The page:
The design seems very solid and looks like it could handle some basic jobs. As [Sublime] points out in the video below, you already know what parts are going to wear out fast and can simply print a few extras to have on hand.  While that may seem somewhat wasteful, he also points out that he’s using PLA which is compostable and much easier to recycle.

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Laser so easy to build anyone can burn their eyes out

The boys over at North Street Labs built a handheld burning laser and made it look super simple. Well it’s not. We don’t think it’s hard either, but the only reason it looks so easy is because they really know what they’re doing.

The first step was to source the best parts for the application. They’re using a handheld flashlight body which is small but still leaves plenty of room for the components. Next they ordered a quality lens made for the wavelength of the diode, as well as a prefab driver board.

Now the real build starts. They hit the metal lathe and machined a housing for the diode out of some aluminum stock. To marry the parts together they applied some thermal paste, and used a wrench socket to protect the diode from the pressure the vice jaws exert. It slid into place and the whole thing fits perfectly in the flashlight housing. The project wouldn’t be complete without video proof of it burning stuff. You’ll find that after the break.

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CNC conversions with [Bob]

[Bob Berg] emailed in to request that we take a look at his website. We did, and we liked what we saw! [Bob] has done a couple CNC mill conversions and documented the process quite thoroughly.

The first one listed on his site is a Sieg x-3, seen above. [Bob] explains that the first thing he did when he received it was tore it apart and  cleaned it meticulously. We’re not sure if [Bob] was being insanely neat, or if he bought a used dirty unit. Either way, you can’t argue that a nice clean machine is the way to start. After a short while using it the way it was, he added a digital read out for a little more accuracy. From there, he went for a fully motorized conversion.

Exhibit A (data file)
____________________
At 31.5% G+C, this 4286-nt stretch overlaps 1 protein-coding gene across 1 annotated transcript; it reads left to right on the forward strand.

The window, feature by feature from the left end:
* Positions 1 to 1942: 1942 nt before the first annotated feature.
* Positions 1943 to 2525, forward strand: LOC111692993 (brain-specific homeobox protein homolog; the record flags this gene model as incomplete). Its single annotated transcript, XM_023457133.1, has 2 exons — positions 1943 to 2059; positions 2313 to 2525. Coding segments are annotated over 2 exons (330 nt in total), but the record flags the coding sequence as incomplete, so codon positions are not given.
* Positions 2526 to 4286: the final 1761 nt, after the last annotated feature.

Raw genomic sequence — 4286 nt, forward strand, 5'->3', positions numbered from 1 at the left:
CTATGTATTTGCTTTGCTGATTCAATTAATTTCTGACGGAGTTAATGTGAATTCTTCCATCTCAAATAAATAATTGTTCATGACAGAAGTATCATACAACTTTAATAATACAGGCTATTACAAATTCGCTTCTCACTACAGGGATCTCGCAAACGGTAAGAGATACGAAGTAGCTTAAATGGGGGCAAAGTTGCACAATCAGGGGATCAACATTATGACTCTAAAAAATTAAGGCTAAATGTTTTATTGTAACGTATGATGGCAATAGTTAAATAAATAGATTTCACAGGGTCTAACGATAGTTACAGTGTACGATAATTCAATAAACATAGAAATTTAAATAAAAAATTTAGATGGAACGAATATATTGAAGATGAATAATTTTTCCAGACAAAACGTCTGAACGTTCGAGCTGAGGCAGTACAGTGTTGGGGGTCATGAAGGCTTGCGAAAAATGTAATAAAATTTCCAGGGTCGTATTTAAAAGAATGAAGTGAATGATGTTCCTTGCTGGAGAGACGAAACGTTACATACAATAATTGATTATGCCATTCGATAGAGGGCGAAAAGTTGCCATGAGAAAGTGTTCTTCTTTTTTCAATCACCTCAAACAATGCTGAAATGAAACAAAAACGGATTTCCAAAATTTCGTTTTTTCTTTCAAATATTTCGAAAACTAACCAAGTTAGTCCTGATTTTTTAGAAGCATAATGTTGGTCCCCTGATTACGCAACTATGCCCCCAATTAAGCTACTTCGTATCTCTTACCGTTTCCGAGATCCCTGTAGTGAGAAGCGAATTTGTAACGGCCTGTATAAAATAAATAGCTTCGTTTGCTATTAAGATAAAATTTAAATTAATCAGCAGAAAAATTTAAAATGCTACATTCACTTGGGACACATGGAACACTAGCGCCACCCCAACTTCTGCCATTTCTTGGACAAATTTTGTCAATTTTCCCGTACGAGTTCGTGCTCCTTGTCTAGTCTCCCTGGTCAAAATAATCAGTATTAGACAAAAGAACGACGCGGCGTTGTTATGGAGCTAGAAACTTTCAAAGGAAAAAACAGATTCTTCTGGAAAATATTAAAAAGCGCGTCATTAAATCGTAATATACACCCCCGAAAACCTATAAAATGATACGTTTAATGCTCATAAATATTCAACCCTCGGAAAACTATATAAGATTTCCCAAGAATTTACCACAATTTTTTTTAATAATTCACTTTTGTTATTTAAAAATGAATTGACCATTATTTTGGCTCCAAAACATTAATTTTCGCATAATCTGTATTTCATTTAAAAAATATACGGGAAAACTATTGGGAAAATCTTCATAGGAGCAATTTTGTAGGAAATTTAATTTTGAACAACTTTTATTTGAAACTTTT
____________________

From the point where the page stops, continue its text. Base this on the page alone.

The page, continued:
Keep looking around his site. There is another full build (a lather master RF45) as well as some miscellaneous other projects that are quite interesting.

Repair a misbehaving motor controller board

It can be a real drag to fix a circuit board which has stopped working as intended, especially if you don’t have any reference material for the product. That’s the position that [Todd Harrison] found himself in when the controller for his mini-lathe gave up the ghost. He undertook and hefty repair process and eventually mapped out and repaired the driver board.

First off, we’re happy to report his success at the end of a year-long troubleshooting process; the entirety of which occupies six different posts. The link at the top is the conclusion, and you’ll find his final test video after the break. But as you can see from the image above, he was met with a lot of problems along the way. The first two segments show him reverse engineering the PCB, with a giant schematic coming out of the process. In part 3 he then started probing the board while it was live, with the smell of hot electronics causing him to disconnect the power every thirty seconds. One time he took too long and blew a resistor with the pictured results.

In the end it was a shorted PWM chip to blame. He tested a couple of different replacement options, dropped in the new part, and is now back in business. [Read more...]